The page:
Sariska tiger sanctuary, had lost its entire tiger population to excessive poaching in the area. On October 30, a crucial meeting between the Rajasthan government and the Union ministry of environment and forest in the Capital will give the green signal
for a final plan of action that has been undertaken by the Committee on Forest and Wildlife Management.
The Dehradun-based Wildlife institute of India has submitted a report furnishing details of how relocation should take place in different phases. To begin with the suggestion is to relocate one male and two-to-three female tigers in the sub-adult category
of four-five year old male tigers and slightly younger female tigers.
V B Mathur, Dean of WII, said: "Tigers will be identified through ground-based surveys. To take them to Sariska they will eventually be tranquilised through darts and put into special crates and finally we will have a soft release next to a water body so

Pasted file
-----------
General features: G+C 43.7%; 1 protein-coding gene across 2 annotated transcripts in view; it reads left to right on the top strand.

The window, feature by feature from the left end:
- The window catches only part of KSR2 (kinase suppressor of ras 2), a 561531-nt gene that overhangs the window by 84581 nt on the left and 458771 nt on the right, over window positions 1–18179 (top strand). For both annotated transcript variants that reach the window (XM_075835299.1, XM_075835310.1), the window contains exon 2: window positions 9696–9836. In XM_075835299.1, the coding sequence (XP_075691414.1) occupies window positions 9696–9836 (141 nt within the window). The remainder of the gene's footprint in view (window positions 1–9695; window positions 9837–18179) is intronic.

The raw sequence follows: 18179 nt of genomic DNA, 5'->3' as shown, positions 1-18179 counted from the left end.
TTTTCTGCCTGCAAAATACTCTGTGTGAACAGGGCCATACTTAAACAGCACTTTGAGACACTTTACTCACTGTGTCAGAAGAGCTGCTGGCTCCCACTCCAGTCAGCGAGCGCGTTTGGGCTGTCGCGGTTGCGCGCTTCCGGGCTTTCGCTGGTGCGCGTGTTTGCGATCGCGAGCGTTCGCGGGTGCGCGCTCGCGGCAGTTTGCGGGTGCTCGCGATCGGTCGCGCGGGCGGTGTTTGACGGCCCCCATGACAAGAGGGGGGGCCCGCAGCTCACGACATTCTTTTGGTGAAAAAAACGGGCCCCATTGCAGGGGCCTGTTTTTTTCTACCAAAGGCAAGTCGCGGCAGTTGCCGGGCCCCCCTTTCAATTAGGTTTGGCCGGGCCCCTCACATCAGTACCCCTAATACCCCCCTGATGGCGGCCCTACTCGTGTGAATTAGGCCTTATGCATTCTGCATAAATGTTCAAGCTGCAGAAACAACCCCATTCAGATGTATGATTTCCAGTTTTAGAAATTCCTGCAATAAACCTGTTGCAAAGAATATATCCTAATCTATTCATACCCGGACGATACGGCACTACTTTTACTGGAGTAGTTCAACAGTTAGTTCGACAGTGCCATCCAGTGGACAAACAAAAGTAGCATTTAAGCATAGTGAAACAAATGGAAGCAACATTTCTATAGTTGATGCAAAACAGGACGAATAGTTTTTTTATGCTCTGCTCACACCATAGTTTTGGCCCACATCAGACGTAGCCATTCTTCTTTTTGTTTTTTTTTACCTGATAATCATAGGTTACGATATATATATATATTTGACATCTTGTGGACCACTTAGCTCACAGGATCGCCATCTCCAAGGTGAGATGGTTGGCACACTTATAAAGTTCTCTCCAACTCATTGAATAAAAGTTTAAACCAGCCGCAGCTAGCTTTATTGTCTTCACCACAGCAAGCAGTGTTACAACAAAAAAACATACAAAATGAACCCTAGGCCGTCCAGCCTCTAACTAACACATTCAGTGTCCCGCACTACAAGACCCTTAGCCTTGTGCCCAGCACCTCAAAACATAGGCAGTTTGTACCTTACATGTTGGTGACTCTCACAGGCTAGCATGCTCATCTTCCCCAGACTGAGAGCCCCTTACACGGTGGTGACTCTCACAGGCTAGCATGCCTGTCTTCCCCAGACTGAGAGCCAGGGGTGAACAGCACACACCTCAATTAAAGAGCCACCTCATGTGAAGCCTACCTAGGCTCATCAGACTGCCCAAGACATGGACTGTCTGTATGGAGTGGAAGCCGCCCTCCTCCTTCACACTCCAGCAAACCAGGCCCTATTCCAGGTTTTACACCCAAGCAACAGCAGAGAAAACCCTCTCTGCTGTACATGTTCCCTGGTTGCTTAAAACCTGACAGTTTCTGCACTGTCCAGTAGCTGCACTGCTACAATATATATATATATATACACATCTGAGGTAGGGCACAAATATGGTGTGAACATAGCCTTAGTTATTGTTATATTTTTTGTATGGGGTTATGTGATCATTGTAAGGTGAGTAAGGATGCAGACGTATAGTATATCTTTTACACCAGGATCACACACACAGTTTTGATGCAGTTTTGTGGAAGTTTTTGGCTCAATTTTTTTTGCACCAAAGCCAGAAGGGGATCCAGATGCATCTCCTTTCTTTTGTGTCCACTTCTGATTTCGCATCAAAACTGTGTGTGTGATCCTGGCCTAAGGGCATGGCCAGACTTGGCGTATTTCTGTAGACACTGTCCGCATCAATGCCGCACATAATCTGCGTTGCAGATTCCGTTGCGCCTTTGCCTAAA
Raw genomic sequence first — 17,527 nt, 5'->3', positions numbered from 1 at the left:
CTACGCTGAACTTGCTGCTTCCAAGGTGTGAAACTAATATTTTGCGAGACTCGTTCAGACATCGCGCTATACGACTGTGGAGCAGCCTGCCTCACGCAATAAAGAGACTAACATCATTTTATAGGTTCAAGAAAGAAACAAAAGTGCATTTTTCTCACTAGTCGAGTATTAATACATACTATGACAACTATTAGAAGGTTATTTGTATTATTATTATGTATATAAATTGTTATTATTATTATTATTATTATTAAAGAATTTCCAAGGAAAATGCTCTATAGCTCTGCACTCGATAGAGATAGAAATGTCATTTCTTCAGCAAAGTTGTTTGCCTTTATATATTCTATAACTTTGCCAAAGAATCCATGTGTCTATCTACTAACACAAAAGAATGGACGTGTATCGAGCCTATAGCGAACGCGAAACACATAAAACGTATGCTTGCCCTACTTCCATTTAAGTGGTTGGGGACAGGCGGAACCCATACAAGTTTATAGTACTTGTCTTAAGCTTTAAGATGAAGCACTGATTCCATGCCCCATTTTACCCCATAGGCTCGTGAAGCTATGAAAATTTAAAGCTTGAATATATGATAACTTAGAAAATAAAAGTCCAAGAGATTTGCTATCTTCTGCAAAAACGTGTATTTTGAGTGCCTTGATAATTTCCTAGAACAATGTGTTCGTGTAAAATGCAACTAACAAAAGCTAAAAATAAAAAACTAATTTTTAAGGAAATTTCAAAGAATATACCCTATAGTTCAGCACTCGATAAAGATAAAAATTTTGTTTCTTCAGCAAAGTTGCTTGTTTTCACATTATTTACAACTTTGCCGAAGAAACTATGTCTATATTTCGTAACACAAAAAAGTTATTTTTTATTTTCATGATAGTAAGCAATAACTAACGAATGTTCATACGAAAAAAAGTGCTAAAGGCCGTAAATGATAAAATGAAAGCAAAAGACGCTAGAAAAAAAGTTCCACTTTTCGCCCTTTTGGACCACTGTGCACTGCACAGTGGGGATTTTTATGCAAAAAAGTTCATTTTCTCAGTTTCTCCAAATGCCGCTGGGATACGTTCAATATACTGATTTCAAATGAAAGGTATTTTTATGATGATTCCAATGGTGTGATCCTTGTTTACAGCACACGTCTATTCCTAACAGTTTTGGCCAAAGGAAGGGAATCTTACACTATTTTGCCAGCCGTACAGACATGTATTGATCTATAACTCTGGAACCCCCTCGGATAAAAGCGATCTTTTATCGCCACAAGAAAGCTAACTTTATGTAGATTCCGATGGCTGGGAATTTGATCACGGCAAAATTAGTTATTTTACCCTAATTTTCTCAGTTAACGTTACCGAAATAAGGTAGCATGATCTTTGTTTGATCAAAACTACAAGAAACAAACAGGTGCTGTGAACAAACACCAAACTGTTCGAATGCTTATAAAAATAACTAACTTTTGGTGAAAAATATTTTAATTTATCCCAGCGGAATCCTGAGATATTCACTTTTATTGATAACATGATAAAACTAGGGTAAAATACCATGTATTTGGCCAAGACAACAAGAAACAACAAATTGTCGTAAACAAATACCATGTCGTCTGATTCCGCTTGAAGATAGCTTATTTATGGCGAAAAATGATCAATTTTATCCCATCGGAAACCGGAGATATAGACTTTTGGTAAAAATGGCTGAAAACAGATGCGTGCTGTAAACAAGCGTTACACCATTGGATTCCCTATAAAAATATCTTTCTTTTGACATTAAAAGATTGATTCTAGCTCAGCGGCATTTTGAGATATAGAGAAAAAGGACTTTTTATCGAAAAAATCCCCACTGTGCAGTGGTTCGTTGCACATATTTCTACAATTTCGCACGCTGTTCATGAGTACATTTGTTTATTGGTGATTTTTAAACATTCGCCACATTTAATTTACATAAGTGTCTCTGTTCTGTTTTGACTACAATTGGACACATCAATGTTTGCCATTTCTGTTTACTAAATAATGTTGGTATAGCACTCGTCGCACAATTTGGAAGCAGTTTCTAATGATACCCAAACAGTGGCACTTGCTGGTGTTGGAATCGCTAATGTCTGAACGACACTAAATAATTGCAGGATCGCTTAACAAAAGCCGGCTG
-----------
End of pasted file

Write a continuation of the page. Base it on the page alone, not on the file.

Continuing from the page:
that they do not struggle."
Tigers will be also radio-collared and monitored after being released into the forest which will be fenced initially, so that they learn to acclimatize gradually and not wander away. "Sariska already has a natural population of prey like deer and nilgais
and tigers will not have to be fed separately," adds Mathur.
Sariska has the capacity of sustaining 15 tigers to begin with and the committee has recommended guidelines based on the International Union for conservation of Nature and Natural resources to relocate them - from picking up the right wild stock to their